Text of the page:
What indeed constitutes a good day? Every day is different of course. And each day brings its own welcome blessings and grace, and its share of unwelcome things as well. And a good day for me is when the good things outshadow the not-so-good things. Or better still, when there are no unlovely surprises to mar the absolute perfection of a good day.
Yesterday was one such thoroughly good day. First of all, it was sunny, and that in itself already sets the tone for a splendid day. An early walk into the Kottenforst with my friend and her dog, and it was lovely to behold the new spring leaves among the forest’s dark trunks, while we caught up with the week’s happenings. The refreshing colour of young leaves in seemingly never-ending successive tiers was such a delight. And even Yoshi the dog bounded about, excitedly sniffing this and that plant shooting from the ground.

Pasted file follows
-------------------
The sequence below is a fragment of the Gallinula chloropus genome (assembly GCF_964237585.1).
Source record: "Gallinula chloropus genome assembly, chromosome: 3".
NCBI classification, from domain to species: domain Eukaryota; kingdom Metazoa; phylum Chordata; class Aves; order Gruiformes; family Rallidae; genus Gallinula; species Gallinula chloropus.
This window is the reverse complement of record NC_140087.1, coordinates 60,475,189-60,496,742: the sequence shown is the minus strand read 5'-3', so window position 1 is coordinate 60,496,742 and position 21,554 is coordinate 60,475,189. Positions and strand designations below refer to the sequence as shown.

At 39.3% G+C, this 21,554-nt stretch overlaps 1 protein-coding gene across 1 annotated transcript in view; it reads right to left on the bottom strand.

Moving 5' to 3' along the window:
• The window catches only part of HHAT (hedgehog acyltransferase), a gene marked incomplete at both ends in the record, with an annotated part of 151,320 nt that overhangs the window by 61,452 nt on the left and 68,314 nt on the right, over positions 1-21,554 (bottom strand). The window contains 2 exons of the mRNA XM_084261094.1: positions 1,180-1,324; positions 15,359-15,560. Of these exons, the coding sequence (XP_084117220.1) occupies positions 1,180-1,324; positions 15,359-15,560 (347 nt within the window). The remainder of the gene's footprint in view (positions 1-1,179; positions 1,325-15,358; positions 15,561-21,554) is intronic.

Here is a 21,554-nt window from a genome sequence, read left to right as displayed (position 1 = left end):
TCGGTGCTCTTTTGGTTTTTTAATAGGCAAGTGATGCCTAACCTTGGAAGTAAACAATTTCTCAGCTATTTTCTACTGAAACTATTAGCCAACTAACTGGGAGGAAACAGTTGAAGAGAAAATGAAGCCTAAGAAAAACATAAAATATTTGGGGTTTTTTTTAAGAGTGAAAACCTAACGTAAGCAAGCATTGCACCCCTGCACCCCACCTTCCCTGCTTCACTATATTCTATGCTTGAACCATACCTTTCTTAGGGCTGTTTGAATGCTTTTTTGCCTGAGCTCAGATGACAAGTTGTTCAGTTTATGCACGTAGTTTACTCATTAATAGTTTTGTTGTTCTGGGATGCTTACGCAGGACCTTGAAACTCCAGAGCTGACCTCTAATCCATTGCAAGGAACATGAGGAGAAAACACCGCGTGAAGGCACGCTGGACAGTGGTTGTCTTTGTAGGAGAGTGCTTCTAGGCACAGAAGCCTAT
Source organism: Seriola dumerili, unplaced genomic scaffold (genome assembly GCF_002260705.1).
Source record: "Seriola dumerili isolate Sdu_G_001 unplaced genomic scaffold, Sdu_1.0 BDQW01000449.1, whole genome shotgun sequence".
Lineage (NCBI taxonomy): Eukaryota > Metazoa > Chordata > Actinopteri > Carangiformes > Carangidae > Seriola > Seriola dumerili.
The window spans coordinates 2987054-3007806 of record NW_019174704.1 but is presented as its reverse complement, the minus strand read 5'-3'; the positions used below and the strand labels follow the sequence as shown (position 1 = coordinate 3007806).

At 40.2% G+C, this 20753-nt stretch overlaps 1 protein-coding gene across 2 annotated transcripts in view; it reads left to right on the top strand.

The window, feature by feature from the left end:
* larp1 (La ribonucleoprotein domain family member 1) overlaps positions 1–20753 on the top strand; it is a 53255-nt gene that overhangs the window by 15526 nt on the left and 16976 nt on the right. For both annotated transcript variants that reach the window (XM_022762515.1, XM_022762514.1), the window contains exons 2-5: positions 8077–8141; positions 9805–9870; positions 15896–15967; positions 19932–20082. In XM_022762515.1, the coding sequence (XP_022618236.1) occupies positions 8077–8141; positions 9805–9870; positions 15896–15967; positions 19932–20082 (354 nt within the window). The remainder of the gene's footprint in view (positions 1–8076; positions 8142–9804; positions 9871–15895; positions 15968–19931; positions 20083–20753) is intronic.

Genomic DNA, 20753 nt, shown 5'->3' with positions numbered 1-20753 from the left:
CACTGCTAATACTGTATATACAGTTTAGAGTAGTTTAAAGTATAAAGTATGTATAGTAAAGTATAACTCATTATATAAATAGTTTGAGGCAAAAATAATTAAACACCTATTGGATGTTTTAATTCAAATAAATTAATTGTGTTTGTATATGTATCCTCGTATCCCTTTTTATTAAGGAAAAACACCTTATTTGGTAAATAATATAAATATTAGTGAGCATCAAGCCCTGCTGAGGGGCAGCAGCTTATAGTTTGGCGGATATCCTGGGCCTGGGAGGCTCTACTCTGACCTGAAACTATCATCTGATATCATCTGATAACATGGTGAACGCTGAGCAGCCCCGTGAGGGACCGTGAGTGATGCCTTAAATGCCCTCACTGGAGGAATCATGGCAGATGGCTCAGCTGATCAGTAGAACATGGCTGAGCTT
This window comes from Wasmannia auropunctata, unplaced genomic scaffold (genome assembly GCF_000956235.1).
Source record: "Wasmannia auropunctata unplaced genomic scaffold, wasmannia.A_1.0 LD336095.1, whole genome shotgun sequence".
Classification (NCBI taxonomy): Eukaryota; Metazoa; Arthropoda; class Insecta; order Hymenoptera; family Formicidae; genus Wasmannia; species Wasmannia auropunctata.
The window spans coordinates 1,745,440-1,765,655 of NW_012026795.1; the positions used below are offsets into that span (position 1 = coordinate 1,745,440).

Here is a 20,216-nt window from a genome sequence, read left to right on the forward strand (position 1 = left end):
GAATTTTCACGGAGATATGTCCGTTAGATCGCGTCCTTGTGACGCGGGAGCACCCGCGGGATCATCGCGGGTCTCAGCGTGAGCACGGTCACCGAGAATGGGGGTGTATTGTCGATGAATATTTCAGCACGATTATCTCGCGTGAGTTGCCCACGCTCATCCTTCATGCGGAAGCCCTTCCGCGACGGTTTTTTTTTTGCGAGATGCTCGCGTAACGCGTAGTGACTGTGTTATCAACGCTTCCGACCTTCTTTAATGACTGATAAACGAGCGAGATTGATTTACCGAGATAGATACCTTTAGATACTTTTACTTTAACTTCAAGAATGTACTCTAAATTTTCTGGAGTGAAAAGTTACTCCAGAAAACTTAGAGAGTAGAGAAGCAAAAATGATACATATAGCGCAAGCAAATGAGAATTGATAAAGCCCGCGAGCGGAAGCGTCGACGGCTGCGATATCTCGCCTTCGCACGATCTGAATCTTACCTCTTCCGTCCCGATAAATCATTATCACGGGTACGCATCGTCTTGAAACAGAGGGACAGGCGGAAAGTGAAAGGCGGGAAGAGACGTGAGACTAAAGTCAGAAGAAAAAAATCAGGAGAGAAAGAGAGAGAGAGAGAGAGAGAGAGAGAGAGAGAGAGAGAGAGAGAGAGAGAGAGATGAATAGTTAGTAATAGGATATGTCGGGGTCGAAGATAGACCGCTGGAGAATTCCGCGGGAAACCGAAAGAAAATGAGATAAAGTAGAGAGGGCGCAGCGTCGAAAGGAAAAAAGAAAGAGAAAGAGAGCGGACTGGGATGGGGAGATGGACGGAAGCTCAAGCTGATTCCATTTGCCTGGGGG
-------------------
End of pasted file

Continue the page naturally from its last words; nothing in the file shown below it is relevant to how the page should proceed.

And coming upon a clearing full of pale pink lady’s smock was marvellous!
Back home, I potted up pink geraniums and other complementary plants (sapphire blue and multi-coloured violas) into planters. I hope they flourish this year, and I can already see in my mind’s eye cascades of pink and jewel-like blue with touches of yellow and purple here and there. There is nothing I like better than to be outdoors among trees and plants, and after potting up the summer flowers, I happily spent the rest of the time pottering about the garden – checking the progress of the other spring ephemerals – the tall Fritillaria imperialis (said to deter moles — we shall see!), lilies of the valley, and bluebells; gathering tulips for the table, and photographing a few of these spring garden stars.
It will take another two months for the summer bloomers to get into their stride. My first thought was not to plant for summer, as we are planning to move soon. But why ever not? Yesterday’s few hours were what I had for certain, and it was the right time for potting those plants up. To each day, its own blessings. For splendidly good days such as yesterday, I am deeply grateful.